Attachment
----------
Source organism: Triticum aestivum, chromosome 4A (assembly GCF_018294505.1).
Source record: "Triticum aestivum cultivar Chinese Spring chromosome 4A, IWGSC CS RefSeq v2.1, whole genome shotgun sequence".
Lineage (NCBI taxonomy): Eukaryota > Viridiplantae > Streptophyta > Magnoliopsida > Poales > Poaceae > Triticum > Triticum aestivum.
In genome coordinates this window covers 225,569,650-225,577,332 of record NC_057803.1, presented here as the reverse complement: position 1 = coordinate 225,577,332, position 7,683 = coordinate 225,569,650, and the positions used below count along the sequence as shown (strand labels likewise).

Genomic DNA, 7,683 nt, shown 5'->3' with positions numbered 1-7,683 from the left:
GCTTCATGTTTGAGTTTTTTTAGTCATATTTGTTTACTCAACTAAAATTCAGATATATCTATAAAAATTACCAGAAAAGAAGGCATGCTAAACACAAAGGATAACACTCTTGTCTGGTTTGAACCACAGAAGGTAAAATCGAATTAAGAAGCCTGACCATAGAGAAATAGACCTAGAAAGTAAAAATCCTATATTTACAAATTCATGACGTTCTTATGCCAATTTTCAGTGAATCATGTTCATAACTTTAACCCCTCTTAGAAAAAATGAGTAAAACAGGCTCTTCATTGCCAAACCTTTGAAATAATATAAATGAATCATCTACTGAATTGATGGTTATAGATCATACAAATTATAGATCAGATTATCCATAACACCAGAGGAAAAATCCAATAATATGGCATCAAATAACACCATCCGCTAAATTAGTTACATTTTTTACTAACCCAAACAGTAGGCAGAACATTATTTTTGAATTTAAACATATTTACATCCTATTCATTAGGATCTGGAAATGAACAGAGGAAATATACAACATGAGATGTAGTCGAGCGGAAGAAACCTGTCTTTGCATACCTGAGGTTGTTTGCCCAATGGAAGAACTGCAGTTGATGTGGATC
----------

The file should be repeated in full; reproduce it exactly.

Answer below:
Source organism: Triticum aestivum, chromosome 4A (assembly GCF_018294505.1).
Source record: "Triticum aestivum cultivar Chinese Spring chromosome 4A, IWGSC CS RefSeq v2.1, whole genome shotgun sequence".
Lineage (NCBI taxonomy): Eukaryota > Viridiplantae > Streptophyta > Magnoliopsida > Poales > Poaceae > Triticum > Triticum aestivum.
In genome coordinates this window covers 225,569,650-225,577,332 of record NC_057803.1, presented here as the reverse complement: position 1 = coordinate 225,577,332, position 7,683 = coordinate 225,569,650, and the positions used below count along the sequence as shown (strand labels likewise).

Genomic DNA, 7,683 nt, shown 5'->3' with positions numbered 1-7,683 from the left:
GCTTCATGTTTGAGTTTTTTTAGTCATATTTGTTTACTCAACTAAAATTCAGATATATCTATAAAAATTACCAGAAAAGAAGGCATGCTAAACACAAAGGATAACACTCTTGTCTGGTTTGAACCACAGAAGGTAAAATCGAATTAAGAAGCCTGACCATAGAGAAATAGACCTAGAAAGTAAAAATCCTATATTTACAAATTCATGACGTTCTTATGCCAATTTTCAGTGAATCATGTTCATAACTTTAACCCCTCTTAGAAAAAATGAGTAAAACAGGCTCTTCATTGCCAAACCTTTGAAATAATATAAATGAATCATCTACTGAATTGATGGTTATAGATCATACAAATTATAGATCAGATTATCCATAACACCAGAGGAAAAATCCAATAATATGGCATCAAATAACACCATCCGCTAAATTAGTTACATTTTTTACTAACCCAAACAGTAGGCAGAACATTATTTTTGAATTTAAACATATTTACATCCTATTCATTAGGATCTGGAAATGAACAGAGGAAATATACAACATGAGATGTAGTCGAGCGGAAGAAACCTGTCTTTGCATACCTGAGGTTGTTTGCCCAATGGAAGAACTGCAGTTGATGTGGATC